Online Sales Aren’t The Future Of Watch Retail, They Are The Past (Watch Brands Are Just Slow): The Future Of Online Sales Is Dynamic, The Future Of Watch Retail Is Flexible Pricing
by Ian Skellern
The digital online world has revolutionized the world of retail business by cutting out middlemen (distributors and retailers) and enabling brands (with the help of targeted advertising) to both reach their end customers directly and to collate and manage information on their customers ever more efficiently.
And while we praise groups like Richemont for their “forward-thinking” digital strategies (see Joe Thompson’s excellent analysis at Richemont Retools For A Changing 21st Century Marketplace), it’s worth bearing in mind that truly forward-thinking companies like Dell, eBay, Apple, and even Antiquorum have been successfully selling expensive products online for more than a decade.
Selling online is not a revolution
There is nothing revolutionary about using proximity to the customer as a sales strategy. The main reason watch brands develop sophisticated networks of distributors and retailers is so they are closer to potential customers, serving those customers better and reacting to customer issues more quickly than they could by trying to manage all international sales from a central hub.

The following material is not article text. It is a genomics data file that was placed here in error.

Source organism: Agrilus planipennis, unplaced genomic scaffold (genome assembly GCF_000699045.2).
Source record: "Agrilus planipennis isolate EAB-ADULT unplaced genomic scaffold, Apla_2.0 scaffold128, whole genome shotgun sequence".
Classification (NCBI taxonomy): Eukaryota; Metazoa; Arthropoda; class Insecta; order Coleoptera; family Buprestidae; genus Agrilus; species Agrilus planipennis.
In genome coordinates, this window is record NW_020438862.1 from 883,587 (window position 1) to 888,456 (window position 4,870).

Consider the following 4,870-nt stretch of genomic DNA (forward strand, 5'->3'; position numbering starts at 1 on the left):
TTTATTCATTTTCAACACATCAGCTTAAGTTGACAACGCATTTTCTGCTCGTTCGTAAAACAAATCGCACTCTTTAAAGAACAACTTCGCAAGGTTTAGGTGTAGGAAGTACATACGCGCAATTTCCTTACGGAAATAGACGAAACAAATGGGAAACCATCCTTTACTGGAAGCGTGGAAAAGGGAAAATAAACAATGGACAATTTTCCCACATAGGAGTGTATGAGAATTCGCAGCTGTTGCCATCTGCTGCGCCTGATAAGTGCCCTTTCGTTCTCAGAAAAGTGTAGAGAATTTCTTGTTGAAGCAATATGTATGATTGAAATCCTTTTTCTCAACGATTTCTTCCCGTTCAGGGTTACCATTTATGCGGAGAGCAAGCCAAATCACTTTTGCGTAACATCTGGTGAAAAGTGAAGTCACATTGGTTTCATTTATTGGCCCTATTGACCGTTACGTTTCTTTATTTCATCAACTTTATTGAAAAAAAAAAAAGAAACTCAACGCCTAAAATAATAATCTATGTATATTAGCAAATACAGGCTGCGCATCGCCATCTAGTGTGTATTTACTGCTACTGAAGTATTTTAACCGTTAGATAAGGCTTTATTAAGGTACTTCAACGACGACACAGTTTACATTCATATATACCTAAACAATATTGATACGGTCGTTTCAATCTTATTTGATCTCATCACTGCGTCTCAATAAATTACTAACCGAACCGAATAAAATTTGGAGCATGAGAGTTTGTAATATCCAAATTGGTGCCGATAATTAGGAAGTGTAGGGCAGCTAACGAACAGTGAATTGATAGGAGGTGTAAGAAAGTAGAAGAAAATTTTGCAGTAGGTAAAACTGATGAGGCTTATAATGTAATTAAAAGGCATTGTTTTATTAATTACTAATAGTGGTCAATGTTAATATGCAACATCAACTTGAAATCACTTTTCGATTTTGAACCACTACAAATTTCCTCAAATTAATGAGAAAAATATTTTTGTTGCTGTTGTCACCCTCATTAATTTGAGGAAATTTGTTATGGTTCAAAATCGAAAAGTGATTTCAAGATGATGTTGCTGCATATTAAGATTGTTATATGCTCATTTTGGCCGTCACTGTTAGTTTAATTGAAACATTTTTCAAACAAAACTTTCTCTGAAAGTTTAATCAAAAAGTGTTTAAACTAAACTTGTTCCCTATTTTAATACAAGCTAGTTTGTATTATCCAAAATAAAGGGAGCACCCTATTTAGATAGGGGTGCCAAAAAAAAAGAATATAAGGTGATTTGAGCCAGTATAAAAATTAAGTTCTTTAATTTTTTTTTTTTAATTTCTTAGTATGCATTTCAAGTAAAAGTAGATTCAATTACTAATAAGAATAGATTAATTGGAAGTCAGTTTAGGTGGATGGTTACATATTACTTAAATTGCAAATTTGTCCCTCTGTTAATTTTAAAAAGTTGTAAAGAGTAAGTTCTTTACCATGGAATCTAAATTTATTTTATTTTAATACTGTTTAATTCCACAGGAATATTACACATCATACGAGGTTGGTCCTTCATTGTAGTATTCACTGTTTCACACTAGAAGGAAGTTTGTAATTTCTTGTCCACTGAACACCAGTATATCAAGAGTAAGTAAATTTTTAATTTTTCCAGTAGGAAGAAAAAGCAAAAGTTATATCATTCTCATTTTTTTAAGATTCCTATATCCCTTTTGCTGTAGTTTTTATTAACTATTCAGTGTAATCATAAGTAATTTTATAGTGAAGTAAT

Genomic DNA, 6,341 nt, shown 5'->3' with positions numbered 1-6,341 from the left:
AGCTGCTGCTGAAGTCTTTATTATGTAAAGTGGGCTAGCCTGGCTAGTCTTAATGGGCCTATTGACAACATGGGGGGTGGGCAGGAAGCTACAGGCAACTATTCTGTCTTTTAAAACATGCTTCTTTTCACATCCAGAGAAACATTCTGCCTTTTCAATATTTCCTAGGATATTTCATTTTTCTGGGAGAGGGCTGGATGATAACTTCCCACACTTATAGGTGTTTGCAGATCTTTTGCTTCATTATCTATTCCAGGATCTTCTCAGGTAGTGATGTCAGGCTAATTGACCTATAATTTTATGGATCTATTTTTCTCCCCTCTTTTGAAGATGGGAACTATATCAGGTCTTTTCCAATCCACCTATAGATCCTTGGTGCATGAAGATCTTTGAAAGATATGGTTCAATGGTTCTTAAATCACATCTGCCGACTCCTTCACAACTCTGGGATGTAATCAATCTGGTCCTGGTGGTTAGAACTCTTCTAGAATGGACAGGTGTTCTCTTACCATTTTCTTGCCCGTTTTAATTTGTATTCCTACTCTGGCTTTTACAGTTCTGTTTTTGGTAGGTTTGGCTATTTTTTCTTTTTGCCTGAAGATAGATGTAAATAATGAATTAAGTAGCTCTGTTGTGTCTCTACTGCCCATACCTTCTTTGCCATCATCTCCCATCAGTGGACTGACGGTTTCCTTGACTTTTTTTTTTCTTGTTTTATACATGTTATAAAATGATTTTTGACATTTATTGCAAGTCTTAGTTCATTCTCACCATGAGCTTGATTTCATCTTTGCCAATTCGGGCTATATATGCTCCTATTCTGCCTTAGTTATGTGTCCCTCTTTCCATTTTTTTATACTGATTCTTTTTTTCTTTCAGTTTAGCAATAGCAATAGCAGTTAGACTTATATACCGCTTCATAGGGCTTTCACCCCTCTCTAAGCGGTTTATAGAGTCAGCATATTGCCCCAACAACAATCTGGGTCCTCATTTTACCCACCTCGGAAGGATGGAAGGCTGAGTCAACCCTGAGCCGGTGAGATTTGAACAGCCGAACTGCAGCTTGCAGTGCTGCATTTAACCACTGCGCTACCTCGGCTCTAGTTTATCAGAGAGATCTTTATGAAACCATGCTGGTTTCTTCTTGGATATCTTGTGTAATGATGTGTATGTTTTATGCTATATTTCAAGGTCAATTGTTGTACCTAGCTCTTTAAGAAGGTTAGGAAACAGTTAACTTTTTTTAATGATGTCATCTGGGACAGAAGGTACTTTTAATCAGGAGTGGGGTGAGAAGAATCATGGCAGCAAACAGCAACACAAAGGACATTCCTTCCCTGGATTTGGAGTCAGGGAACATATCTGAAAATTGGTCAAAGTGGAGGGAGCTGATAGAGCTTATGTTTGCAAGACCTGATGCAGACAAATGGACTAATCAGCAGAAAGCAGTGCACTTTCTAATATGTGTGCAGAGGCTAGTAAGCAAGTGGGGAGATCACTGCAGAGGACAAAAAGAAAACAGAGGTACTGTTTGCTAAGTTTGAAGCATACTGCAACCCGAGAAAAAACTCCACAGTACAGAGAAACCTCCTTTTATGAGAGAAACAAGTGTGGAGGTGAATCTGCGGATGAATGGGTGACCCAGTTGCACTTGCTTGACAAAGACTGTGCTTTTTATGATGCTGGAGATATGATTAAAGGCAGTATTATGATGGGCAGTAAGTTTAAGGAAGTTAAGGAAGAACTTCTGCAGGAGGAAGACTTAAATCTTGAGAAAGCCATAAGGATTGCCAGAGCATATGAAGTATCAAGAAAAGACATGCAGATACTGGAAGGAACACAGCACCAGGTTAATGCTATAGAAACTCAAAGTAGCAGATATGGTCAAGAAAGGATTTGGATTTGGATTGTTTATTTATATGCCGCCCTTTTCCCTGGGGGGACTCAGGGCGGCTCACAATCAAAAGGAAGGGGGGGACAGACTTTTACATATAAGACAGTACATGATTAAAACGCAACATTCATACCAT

A sales website is just moving the shop front from the center of town to the potential client’s home: it’s certainly more convenient, but hardly a revolution any more than opening a new boutique closer to the customer’s geographical location is a revolution.
Selling online does not address the grey market problem fueled by excess supply and insufficient demand
While having more options to shop online will be a definite plus to consumers, digital sales are unlikely to have much impact on reducing the grey market because it is powered by the rigid pricing and distribution restrictions imposed by brands on retailers and distributors.
There are only two things that truly dictate pricing: supply and demand. And if supply and demand are out of balance, then (under the present system with rigid prices) you have to prop up the fixed price with ever more elaborate (and expensive) support, which opens the door to grey market dealers offering the dynamic pricing the market demands rather than the brand or retailer simply being able to raise or lower prices with changing supply and demand.
Dynamic pricing isn’t new, it’s already pervasive
Dynamic, or flexible, pricing, especially if set – or strongly influenced – by the market rather than the brands, might seem crazy at first glance and a radical strategy, but let’s take a closer look.
First, it’s worth bearing in mind that centrally setting prices with little regard for supply and demand is something that control and command economies like the USSR and China were known for.
Fixed-price currencies create a thriving and expensive black market. Flexible exchange rates at fair prices result in virtually no black market.